SKOL VIKINGS – NFC NORTH CHAMPIONS
Congrats to the Minnesota Vikings for capturing the NFC North Division. The Champions are here. Minnesota Vikings defeated the Green Bay Packers in Green Bay, Wisconsin 20-13. The game was incredibly interesting as it started off slowly with only field goals and defensive touchdown in the first half of the game. I watched the game away from all interference in my friends garage biting my nails the whole time. Aaron Rodgers never fails to keep exciting but the new look Minnesota Vikings were just too much tonight for the cheese heads!.
Here is some info, if you plan on jumping on the bandwagon, feel free. Just learn a little something! S.K.O.L from the daily Norseman!
I can’t tell you how many times I’ve been asked that as a Vikings fan. Most people think it’s just a common, Scandanavian greeting…and it is. It can also translate into bowl, as in drink from a bowl. And although there are varying opinions on how ‘skol’ came to be a greeting, this is my most favorite one. Let’s see how we can tie these two disparate meanings–(bowl and hello) together.
Back in the Middle Ages, rampaging bands of Vikings were roaming Europe and kicking the holy dog crap out of people. From Lindisfarme to France it didn’t matter. For about 500 years, the boogeyman would check his closet before he went to bed to make sure there weren’t any Vikings in it.
Anyway, at the end of the battle, Viking warriors would decapitate the king or leader of the tribe/army they had just vanquished and that night would drink from his skull–spelled skoll–as a sign of respect for the fallen opponent. It was only then, Viking warriors believed, could an opponent who had fought valiantly be allowed into Valhalla.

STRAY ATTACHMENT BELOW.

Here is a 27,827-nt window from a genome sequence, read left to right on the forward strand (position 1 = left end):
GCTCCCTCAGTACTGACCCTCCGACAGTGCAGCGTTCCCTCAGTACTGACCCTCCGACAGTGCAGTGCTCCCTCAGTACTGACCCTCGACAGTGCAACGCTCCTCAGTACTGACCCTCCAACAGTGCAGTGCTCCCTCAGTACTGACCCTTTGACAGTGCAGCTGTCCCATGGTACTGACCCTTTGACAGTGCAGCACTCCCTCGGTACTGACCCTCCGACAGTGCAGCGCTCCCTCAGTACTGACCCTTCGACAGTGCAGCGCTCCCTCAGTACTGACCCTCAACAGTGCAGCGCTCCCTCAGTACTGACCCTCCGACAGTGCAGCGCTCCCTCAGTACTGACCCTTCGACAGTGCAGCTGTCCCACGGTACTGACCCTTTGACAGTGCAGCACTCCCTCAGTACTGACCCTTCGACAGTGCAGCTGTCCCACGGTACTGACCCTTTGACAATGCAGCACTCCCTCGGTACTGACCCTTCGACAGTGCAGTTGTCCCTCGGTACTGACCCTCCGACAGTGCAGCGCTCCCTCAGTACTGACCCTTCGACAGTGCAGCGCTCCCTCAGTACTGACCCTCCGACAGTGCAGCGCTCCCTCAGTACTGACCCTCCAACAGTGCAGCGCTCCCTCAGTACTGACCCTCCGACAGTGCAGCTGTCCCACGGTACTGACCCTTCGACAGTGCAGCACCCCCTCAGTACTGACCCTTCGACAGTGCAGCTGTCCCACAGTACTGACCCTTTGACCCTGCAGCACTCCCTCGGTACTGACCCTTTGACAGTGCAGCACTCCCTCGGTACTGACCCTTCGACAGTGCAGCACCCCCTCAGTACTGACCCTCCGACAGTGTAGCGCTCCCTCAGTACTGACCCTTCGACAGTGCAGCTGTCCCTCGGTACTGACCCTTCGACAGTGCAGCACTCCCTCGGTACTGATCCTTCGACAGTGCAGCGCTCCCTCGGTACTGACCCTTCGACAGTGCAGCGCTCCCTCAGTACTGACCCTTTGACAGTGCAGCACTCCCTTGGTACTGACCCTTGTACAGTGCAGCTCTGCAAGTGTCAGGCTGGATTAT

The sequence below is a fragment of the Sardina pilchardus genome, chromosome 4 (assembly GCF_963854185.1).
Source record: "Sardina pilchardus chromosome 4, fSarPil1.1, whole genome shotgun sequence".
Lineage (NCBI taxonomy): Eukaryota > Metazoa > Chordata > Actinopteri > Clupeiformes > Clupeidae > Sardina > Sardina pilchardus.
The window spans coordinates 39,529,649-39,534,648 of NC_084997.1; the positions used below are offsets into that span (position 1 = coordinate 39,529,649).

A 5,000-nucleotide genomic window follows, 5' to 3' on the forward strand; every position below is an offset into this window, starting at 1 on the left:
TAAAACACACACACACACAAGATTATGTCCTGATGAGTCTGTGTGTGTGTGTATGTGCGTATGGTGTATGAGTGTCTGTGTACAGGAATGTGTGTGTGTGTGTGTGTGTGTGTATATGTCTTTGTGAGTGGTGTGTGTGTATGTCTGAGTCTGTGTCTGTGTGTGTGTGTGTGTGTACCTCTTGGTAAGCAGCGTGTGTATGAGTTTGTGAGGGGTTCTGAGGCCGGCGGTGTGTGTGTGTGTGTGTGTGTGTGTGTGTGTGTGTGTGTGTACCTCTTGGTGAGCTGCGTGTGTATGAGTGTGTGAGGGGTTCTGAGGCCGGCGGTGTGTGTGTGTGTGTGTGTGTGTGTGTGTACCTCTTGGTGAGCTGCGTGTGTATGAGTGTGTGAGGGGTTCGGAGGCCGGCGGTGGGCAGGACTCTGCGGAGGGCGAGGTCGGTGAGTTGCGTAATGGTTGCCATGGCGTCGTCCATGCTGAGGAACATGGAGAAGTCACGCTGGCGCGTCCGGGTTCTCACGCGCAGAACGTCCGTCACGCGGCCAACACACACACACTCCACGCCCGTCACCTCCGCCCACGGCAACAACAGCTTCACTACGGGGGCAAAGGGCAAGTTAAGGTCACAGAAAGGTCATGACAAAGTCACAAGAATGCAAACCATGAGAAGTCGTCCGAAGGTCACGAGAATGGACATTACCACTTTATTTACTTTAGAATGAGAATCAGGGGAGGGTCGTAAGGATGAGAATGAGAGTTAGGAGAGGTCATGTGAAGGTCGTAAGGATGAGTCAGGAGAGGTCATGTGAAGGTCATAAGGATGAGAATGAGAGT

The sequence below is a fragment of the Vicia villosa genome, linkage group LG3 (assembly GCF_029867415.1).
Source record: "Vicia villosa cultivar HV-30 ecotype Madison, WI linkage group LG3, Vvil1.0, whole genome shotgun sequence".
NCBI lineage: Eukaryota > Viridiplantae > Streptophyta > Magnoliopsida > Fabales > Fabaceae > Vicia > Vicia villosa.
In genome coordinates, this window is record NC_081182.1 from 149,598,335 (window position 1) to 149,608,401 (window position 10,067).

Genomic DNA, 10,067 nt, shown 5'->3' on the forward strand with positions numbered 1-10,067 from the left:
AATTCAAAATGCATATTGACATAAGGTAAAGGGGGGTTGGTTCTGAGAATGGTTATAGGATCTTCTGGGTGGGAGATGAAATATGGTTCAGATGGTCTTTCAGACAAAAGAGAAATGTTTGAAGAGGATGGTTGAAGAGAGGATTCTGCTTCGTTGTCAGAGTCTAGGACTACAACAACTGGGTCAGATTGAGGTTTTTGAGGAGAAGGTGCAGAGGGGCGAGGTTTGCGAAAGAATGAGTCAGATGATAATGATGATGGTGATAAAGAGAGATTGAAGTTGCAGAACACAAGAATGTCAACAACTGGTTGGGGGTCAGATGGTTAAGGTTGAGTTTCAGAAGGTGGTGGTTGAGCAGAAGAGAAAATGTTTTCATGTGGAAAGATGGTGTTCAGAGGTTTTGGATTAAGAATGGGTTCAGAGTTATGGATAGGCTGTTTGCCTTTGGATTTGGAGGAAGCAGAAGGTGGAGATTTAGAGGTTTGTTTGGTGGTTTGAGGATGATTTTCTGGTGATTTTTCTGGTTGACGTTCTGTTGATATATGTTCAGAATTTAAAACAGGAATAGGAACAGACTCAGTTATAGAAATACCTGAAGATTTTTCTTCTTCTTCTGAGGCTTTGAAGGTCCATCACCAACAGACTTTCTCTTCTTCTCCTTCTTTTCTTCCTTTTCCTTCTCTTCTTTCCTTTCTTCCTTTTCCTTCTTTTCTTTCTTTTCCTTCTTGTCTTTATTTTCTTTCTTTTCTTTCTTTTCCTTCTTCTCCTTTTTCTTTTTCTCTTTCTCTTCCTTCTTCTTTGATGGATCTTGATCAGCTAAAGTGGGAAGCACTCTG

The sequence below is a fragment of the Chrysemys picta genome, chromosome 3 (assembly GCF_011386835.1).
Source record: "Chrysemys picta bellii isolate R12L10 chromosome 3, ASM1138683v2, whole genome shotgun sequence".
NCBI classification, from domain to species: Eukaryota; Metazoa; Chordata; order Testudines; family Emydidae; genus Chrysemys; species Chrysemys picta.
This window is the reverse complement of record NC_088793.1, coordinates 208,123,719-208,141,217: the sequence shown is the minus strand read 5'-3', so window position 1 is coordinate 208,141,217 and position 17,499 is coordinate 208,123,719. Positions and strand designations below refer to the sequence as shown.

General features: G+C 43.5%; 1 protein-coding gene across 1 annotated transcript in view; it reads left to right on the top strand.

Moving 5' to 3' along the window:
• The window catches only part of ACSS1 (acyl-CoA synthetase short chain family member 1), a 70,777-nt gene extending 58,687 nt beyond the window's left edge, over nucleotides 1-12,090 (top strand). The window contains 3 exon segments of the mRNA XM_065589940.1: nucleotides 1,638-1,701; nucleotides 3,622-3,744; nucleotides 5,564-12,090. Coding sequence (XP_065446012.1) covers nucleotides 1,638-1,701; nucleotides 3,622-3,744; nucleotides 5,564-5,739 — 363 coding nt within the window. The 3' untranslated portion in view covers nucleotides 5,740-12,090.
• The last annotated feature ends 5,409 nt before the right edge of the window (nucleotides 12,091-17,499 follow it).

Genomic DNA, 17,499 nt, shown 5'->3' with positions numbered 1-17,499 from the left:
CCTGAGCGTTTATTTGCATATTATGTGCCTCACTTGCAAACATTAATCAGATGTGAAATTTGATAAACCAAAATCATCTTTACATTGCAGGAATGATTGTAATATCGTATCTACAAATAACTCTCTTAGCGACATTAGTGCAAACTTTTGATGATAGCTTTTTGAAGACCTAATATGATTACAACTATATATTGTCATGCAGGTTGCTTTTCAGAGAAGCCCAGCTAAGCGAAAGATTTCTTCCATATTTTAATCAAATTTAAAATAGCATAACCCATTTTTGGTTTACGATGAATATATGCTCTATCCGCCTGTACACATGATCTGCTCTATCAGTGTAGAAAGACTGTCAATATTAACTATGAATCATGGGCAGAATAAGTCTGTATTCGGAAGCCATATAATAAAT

In battle, Vikings would urge each other forward by yelling “SKOLL” to one another. By doing so, they were telling each other to keep it up so they could drink from the skull (and the top of a lopped off skull looks roughly like a..wait for it…BOWL!!) of the Vanquished that night.
These days, it just is a way to urge each other on to victory in an American football g
game, but if you piss us off too much, we’ll put Packer Nation’s head on a metaphorical pole, parade it around, and then drink some Grain Belt from it, so keep one eye open, because the Vikings can go medieval on you in a heartbeat.
So, at least methodologically speaking, both meanings originate from our Ancestors kicking the hell out of some poor sap who was the leader of some hopelessly pathetic tribe that dared to give us the finger.
I mean, think about it…after a hard day of rampaging, killing, and pillaging, you’re beat. You’re beat. Your shoulders ache from swinging a battle axe and crushing skulls, and you got blood and brains on your new wolf fur hoodie. All you want to do is sit around a campfire, drink some grog, and shoot the breeze with your buddies. You’re too tired to strike up a conversation, and as a warrior, you don’t gush over someone when you see that they’re still alive, so you come up with simple, one or two word phrases that capture the essence of the moment.
Today, it’s “dude”.
Back then, as the skull of the poor chucklehead (who hours before was some minor bigshot) is passed around, all you have the energy to do is give a wry smile over to a fellow warrior and say….skol. One word conveyed it all.
So skol has evolved from a battle cry of warriors to a common salutation or toast to friends, which in a way, it always was.
Only under much different circumstances.
And if it is just a myth, as many claim, well, it’s one hell of a myth, and until someone can prove to me they DIDN’T drink from the skull of a vanquished opponent, then By God, they did. Because until then, it’s just opinion, and I like this side of the story a lot better, because it’s totally badass.
“May we always drink from the skulls of our enemies!”